Ahead of his keynote speech today, Alastair Campbell tells us about his approach to managing risks during his time as Tony Blair’s adviser

Alastair Campbell

What points will you raise in your keynote speech today?

I want to emphasise that any organisation - public, private or voluntary - should always be clear about its objectives, and equally clear about the strategy to meet it.

Too often people confuse the two. Objectives are easy. Strategies are hard. And strategy is the place to have the difficult arguments, not avoid them; look ahead to difficulties in your particular environment; see things as they are, not as you might want them to be; and adapt to that scenario. 

As Tony Blair’s adviser, what was your approach to identifying and mitigating risk?

Clarity of your general objective and strategy is not a bad start. That gives you a sense of what is important and what is not. Then what you are looking for is the risk to your strategy - economic, social, technical, political - and that may come from events, from the pace of change, from your opponents. Encouraging openness is good, too. People across government should be encouraged to speak about the entire activity of government, not stay in departmental silos, focusing only on things they have direct responsibility for.

Polling has a role sometimes. Planning certainly does. Remember the Millennium Bug, and what a disaster that was going to be? Lots of planning went into preventing the disaster. Better to have planned than not. The unexpected will always come along, and ‘what if’ planning is usually a good use of time. 

Brand management and risks associated with corporate reputation are among the top risks concerning risk managers today. How did you go about managing bad publicity for the Labour government?

There is bad publicity that has the potential to do real and lasting damage. And there is bad publicity that will ultimately be froth that will blow away with time. The former would require a different approach. The latter would usually take up a lot of space in the media and we would have to deal with it, but it was far better to stay focused on what mattered.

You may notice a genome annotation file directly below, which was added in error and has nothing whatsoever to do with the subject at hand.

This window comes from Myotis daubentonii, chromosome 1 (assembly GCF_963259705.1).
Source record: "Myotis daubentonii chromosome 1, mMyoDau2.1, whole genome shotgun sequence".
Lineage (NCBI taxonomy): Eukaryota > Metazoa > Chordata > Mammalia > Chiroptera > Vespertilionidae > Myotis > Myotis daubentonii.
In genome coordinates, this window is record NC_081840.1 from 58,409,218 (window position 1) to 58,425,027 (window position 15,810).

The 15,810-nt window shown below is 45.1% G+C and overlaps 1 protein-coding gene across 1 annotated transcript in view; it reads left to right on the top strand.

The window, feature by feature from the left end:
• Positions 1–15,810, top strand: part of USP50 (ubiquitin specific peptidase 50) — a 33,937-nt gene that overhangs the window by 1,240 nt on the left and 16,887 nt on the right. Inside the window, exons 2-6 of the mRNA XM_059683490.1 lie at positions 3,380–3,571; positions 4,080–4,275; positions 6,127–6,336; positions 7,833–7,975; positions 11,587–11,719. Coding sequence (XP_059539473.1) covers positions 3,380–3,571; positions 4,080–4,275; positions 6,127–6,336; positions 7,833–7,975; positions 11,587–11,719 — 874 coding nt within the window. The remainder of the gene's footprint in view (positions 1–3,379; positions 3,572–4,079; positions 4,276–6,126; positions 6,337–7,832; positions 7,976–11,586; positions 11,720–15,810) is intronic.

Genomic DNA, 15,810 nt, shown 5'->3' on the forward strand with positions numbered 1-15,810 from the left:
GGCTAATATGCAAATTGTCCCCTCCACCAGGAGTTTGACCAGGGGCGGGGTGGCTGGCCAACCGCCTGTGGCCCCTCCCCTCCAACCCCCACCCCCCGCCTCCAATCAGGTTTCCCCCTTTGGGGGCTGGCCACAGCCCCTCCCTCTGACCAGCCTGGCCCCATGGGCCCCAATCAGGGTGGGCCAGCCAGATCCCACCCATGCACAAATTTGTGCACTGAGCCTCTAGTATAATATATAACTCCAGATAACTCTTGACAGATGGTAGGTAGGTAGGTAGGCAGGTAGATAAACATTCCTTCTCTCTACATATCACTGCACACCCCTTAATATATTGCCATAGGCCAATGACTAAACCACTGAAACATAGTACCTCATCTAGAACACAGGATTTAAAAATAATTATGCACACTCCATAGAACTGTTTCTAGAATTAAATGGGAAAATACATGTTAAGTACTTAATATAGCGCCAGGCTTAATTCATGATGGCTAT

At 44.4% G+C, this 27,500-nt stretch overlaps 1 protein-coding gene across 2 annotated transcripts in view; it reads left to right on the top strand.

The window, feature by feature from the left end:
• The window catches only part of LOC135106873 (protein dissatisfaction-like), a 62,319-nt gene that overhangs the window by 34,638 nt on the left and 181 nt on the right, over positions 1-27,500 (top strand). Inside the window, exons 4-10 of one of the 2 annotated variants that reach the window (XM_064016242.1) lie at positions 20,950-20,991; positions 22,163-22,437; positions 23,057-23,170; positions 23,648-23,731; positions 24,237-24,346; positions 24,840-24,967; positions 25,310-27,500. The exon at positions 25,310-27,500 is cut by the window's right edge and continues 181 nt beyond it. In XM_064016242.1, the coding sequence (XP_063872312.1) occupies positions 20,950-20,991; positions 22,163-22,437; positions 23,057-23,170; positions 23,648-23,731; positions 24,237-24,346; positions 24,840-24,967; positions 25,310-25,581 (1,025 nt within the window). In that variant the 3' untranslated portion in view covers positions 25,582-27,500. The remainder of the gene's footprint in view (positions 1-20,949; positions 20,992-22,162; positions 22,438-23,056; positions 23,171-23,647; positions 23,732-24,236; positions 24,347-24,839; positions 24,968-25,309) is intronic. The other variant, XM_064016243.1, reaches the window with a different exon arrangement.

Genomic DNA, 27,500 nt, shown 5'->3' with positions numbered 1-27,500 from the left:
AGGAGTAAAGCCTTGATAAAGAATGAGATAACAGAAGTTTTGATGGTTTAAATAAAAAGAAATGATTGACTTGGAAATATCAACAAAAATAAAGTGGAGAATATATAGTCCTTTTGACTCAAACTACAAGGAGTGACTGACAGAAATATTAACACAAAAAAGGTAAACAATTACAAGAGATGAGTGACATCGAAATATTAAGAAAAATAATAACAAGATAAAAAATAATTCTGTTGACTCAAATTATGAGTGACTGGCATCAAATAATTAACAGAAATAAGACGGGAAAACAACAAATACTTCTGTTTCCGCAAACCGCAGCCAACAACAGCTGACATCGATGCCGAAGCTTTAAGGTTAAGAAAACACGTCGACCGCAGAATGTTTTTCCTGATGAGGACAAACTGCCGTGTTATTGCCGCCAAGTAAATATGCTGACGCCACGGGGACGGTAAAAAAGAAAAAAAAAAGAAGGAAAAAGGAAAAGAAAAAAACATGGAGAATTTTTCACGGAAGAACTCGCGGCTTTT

This will sound obvious, but the key to reputation management is understanding the importance of your reputation, deciding what you want it to be, then acting to protect it. 

What were the key risks facing the UK during your time as Tony Blair’s adviser and how did you respond to them?

Until the global financial crisis, it is fair to say that Britain did well economically for 10 years, so the economic risks tended to come from elsewhere - the Asian crisis, the Russian crisis. We had our fair share of terrorism to deal with, but then again the peace process in Northern Ireland helped remove a major source of that. September 11 was a crisis that affected the UK in a major way, both in terms of loss of British life and the strategic decisions that followed. I would say the three biggest international policy crises were September 11 and Afghanistan, Kosovo and Iraq. The two worst domestic crises were the fuel protests and foot-and-mouth disease. 

What are the major risks facing the UK now?

We live in such an interconnected world that it is hard to single out one country’s risks. I think climate change is a huge risk and I worry that it has fallen down the agenda post-economic crisis. Global terrorism is another and again the nature of it means all countries share that risk.

If I were to focus on Britain only, I would say the eurozone crisis remains an economic threat. I would say the lack of economic recovery and the failure of austerity means the next generation risks being poorer than this one. And I think David Cameron has unleashed a process that may lead to Britain leaving Europe, which I believe would be a disaster for us. Because the other risks that we face is that power is shifting in a big way from west to east. It is madness to shrink our own power - which leaving the EU would do.